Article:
Cape Cod Beaches
Photo Credit: Jill O’Connor
Cape Cod beaches are sure to be a highlight of any vacation to the region. While they cover a relatively small area, the Cape, Plymouth, Martha’s Vineyard, and Nantucket together have over 730 miles of coastline. That translates to hundreds of miles of stunning Cape Cod beaches, perfect for a range of memorable activities.
Activities at Cape Cod Beaches
Historic Beaches on Cape Cod
Cape Cod has a number of remarkably historic beaches. The Outer Cape was the site of the Mayflower’s first landing, there have been innumerable shipwrecks including that of the pirate ship Whydah (for more details visit the Whydah Pirate Museum in Yarmouth) to the iconic dune shacks, the Cape Cod National Seashore, and the significance of Inkwell Beach and Eugenia Fortes Beach.
Swimming Beaches on Cape CodIf the water is calling you, the beaches are the perfect staging point for your favorite activities. Popular swim beaches along the bays, harbors and ponds offer warm, calm water perfect for splashing around. Favorites like Chapoquoit Beach in West Falmouth or Corporation Beach have restrooms, showers, concessions and other amenities to help you make a full day of fun in the sun (and water). Surfing, boogie boarding, and windsurfing are all the rage particularly on south and east facing beaches with big waves like Nauset Beach in Orleans, White Crest Beach in Wellfleet, or Surfside Beach on Nantucket. The calmer, east facing, harbor, and bay beaches are ideal for wading, kayaking, paddle boarding, and checking out fascinating marine life in shallow tide pools when the sea level drops. A few gems are First Encounter Beach in Eastham and Breakwater Beach in Brewster. Fishing, of course, is awesome on most Cape Cod beaches whether you like casting into the surf, seeking out lunkers between the sandbars or bait fishing while watching harbor traffic. If you plan to hit the surf while visiting beaches on Cape Cod, be sure to do some research on how to stay safe from the white sharks that you’re sure to see signs warning you about. Check out this article from our Seaside Stories blog as a starting point or visit the Atlantic White Shark Conservancy Shark Center in Chatham or Provincetown.
Scenic Beaches on Cape Cod
Aside from all the beach-going activities, it’s the views that really make the beaches of Cape Cod famous. With long stretches of powdery sand, dramatic cliffs lining the shore, tall dunes obscuring any trace of civilization, lighthouses perched above the shoreline, and vast expanses of ocean waves or still water, the views from Cape Cod’s beaches are spectacular.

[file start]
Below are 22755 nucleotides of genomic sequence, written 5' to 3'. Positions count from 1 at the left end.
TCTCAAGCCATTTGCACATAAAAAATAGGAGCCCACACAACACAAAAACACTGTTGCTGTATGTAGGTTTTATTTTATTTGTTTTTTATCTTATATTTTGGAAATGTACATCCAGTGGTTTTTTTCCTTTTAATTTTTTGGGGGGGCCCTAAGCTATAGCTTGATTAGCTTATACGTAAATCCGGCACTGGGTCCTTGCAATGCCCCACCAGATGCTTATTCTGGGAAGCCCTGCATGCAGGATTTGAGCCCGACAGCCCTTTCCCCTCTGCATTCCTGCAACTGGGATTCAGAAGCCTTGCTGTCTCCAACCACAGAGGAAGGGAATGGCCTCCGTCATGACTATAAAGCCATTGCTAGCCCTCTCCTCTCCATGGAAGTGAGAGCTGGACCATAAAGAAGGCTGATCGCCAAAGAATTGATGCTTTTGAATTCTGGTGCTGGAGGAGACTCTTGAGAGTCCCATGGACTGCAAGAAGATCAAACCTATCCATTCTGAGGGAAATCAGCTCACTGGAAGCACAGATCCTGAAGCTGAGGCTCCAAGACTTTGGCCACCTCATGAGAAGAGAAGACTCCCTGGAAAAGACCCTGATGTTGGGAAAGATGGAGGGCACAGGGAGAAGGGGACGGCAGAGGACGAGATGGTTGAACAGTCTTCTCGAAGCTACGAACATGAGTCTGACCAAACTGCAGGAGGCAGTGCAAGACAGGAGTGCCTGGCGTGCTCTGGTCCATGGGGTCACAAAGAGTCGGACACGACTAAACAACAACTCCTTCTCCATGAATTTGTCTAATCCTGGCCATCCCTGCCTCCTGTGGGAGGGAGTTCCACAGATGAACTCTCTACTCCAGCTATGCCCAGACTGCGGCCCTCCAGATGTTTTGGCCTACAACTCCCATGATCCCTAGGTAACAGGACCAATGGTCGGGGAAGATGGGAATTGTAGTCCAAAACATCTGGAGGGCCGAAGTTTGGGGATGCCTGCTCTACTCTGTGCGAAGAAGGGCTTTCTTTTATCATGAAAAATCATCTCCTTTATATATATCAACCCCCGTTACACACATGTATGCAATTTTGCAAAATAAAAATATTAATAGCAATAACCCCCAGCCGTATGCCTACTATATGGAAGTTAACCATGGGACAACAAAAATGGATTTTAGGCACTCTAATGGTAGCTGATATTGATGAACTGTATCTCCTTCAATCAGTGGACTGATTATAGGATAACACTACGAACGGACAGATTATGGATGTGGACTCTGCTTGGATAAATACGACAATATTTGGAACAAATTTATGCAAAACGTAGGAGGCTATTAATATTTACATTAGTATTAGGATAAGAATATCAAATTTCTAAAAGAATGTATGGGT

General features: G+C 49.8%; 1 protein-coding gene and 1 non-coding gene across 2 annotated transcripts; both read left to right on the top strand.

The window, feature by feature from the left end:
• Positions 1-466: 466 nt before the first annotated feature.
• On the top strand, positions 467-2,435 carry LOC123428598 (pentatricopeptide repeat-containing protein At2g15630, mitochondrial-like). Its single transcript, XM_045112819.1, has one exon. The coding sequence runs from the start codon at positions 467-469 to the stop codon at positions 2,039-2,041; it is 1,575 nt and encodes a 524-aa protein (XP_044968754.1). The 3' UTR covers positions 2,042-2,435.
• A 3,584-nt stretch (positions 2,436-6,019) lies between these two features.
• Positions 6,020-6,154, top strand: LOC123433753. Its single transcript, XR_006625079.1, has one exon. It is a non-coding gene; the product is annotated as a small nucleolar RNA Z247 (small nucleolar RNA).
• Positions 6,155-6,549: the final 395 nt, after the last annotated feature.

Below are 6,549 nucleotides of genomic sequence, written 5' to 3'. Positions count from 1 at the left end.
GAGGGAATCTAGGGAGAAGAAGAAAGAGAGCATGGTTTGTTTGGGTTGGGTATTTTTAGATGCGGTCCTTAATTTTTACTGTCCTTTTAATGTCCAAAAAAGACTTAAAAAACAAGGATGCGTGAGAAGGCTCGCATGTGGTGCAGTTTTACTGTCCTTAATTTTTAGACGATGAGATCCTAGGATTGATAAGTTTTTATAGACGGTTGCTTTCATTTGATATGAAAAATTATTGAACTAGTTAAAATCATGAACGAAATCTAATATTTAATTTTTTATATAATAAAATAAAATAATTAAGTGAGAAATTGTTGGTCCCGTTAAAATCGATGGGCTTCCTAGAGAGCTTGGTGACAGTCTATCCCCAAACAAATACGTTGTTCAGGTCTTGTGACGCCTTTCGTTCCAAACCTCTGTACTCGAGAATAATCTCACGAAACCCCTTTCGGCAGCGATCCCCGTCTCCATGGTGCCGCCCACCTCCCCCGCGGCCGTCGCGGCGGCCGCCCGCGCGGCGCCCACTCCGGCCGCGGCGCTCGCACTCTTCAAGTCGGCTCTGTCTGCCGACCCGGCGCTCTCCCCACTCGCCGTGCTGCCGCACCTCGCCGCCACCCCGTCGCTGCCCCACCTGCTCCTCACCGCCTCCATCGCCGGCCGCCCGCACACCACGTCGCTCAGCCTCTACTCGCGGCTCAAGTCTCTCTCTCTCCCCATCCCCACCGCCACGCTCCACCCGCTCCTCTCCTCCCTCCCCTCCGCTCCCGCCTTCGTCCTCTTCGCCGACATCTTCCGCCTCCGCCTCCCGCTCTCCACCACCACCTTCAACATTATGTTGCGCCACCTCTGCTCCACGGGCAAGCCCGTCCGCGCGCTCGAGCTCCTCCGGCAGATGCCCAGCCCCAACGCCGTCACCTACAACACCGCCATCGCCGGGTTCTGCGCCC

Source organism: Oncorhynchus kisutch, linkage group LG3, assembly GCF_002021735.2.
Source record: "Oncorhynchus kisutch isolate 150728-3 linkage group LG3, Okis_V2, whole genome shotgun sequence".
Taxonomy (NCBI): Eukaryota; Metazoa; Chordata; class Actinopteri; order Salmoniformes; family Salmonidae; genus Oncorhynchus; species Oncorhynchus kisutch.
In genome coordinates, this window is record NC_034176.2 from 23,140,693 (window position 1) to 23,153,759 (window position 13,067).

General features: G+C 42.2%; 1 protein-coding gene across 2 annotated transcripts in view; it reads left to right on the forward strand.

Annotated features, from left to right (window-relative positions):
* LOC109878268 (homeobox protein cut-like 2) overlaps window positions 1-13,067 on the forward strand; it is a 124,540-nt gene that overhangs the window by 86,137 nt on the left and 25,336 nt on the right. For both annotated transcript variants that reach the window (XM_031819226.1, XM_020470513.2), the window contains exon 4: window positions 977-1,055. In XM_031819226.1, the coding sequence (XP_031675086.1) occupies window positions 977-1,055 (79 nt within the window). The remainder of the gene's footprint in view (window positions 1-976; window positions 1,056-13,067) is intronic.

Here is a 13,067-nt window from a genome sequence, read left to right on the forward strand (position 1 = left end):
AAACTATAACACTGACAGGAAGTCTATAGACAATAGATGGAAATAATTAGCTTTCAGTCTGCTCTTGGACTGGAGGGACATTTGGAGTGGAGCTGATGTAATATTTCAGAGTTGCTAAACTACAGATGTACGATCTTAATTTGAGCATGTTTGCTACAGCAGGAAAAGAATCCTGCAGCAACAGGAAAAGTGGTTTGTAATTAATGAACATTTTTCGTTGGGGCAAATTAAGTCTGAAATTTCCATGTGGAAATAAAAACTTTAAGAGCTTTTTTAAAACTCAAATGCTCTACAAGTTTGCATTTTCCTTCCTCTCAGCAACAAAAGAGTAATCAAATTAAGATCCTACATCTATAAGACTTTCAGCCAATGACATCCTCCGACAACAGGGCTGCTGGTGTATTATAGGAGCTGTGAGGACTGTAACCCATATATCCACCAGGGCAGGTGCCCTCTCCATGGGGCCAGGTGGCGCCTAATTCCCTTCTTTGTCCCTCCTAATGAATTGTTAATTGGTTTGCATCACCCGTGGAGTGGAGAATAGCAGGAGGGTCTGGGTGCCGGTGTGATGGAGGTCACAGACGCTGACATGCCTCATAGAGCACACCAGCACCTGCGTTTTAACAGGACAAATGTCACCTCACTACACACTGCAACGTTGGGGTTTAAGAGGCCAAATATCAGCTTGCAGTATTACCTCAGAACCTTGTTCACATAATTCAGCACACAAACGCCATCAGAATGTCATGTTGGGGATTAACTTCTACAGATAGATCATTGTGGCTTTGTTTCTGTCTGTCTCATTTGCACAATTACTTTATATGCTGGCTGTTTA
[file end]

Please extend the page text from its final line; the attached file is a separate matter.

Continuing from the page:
South and West facing beaches are favorites for sunsets, like Herring Cove Beach near Provincetown and Skaket Beach in Orleans. East facing beaches offer incredible sunrise spectacles but the sight of the full moon rising over the open water can be even more inspiring. Cahoon Hollow Beach in Wellfleet, Brant Point on Nantucket, and Joseph Silvia State Beach at Edgartown are some of the best.
And finally, many of the iconic Cape Cod lighthouses are surrounded by beautiful beaches. Gay Head Light sits atop the red cliffs next to Moshup beach at Aquinnah, Lighthouse Beach in Edgartown wraps around the cast-iron tower of Edgartown Harbor Light, and the beaches of the Coskata-Coatue Wildlife Refuge frame the striking Great Point Light. If all the beachgoer activities that abound don’t thrill you, the beach views certainly will.
There are lots of great beaches on Cape Cod and the surrounding region that are perfect for walking. While it’s a lot of fun to have dogs roaming the beaches as well, it’s important to check local beach rules and regulations about when your four legged friend can join you on the beach.
Endangered shore birds nest on Cape beaches, necessitating closures and restrictions during the warmer months. To learn more about these unique shorebirds, check our Seaside Story on Piping Plovers, and click here to find dog friendly beaches on Cape Cod.
Visiting Cape Cod Beaches: What to Know
Before you grab your beach towel and swimsuit, there are a few details to iron out! Some beaches on Cape Cod are managed by local municipalities, while others are managed by the National Parks Service and the Cape Cod National Seashore, and still other beaches are privately owned or managed.
Be sure to know before you go when it comes to permits and beach stickers, municipal and parks service websites can help inform you about what you need to visit the beach! Some beaches only allow residents to buy stickers, while others are open to all but charge for parking, at the height of summer some parking can be limited!
Click here to learn more about beaches on Martha’s Vineyard.